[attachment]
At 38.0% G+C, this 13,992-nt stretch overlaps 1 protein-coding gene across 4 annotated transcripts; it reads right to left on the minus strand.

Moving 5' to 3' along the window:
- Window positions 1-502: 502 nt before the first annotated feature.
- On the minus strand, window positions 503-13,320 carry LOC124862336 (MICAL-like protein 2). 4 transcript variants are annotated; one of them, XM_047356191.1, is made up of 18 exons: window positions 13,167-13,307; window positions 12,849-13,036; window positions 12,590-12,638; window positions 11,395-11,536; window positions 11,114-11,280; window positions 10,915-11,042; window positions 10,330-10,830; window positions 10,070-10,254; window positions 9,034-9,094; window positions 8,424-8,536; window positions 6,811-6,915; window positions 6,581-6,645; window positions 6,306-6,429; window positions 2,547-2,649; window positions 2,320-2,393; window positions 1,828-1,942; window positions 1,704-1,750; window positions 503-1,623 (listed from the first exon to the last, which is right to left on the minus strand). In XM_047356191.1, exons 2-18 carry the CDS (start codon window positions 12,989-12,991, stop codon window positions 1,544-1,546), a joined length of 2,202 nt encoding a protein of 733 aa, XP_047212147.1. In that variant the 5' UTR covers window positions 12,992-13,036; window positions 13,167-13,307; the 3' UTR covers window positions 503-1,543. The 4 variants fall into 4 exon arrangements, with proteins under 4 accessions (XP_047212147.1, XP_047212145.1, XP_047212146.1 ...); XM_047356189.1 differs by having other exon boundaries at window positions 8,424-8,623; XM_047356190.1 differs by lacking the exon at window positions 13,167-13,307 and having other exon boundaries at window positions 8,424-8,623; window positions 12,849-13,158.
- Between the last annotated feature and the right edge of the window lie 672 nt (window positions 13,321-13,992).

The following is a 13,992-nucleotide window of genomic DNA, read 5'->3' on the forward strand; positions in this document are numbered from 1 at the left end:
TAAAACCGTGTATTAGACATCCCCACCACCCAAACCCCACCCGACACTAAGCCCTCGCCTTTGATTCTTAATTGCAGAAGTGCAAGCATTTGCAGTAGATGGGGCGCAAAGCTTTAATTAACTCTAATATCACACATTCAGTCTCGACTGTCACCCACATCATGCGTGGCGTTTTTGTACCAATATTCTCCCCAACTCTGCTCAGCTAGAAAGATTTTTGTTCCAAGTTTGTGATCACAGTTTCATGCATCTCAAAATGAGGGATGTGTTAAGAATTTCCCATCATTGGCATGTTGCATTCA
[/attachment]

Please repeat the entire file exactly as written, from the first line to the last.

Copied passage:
At 38.0% G+C, this 13,992-nt stretch overlaps 1 protein-coding gene across 4 annotated transcripts; it reads right to left on the minus strand.

Moving 5' to 3' along the window:
- Window positions 1-502: 502 nt before the first annotated feature.
- On the minus strand, window positions 503-13,320 carry LOC124862336 (MICAL-like protein 2). 4 transcript variants are annotated; one of them, XM_047356191.1, is made up of 18 exons: window positions 13,167-13,307; window positions 12,849-13,036; window positions 12,590-12,638; window positions 11,395-11,536; window positions 11,114-11,280; window positions 10,915-11,042; window positions 10,330-10,830; window positions 10,070-10,254; window positions 9,034-9,094; window positions 8,424-8,536; window positions 6,811-6,915; window positions 6,581-6,645; window positions 6,306-6,429; window positions 2,547-2,649; window positions 2,320-2,393; window positions 1,828-1,942; window positions 1,704-1,750; window positions 503-1,623 (listed from the first exon to the last, which is right to left on the minus strand). In XM_047356191.1, exons 2-18 carry the CDS (start codon window positions 12,989-12,991, stop codon window positions 1,544-1,546), a joined length of 2,202 nt encoding a protein of 733 aa, XP_047212147.1. In that variant the 5' UTR covers window positions 12,992-13,036; window positions 13,167-13,307; the 3' UTR covers window positions 503-1,543. The 4 variants fall into 4 exon arrangements, with proteins under 4 accessions (XP_047212147.1, XP_047212145.1, XP_047212146.1 ...); XM_047356189.1 differs by having other exon boundaries at window positions 8,424-8,623; XM_047356190.1 differs by lacking the exon at window positions 13,167-13,307 and having other exon boundaries at window positions 8,424-8,623; window positions 12,849-13,158.
- Between the last annotated feature and the right edge of the window lie 672 nt (window positions 13,321-13,992).

The following is a 13,992-nucleotide window of genomic DNA, read 5'->3' on the forward strand; positions in this document are numbered from 1 at the left end:
TAAAACCGTGTATTAGACATCCCCACCACCCAAACCCCACCCGACACTAAGCCCTCGCCTTTGATTCTTAATTGCAGAAGTGCAAGCATTTGCAGTAGATGGGGCGCAAAGCTTTAATTAACTCTAATATCACACATTCAGTCTCGACTGTCACCCACATCATGCGTGGCGTTTTTGTACCAATATTCTCCCCAACTCTGCTCAGCTAGAAAGATTTTTGTTCCAAGTTTGTGATCACAGTTTCATGCATCTCAAAATGAGGGATGTGTTAAGAATTTCCCATCATTGGCATGTTGCATTCA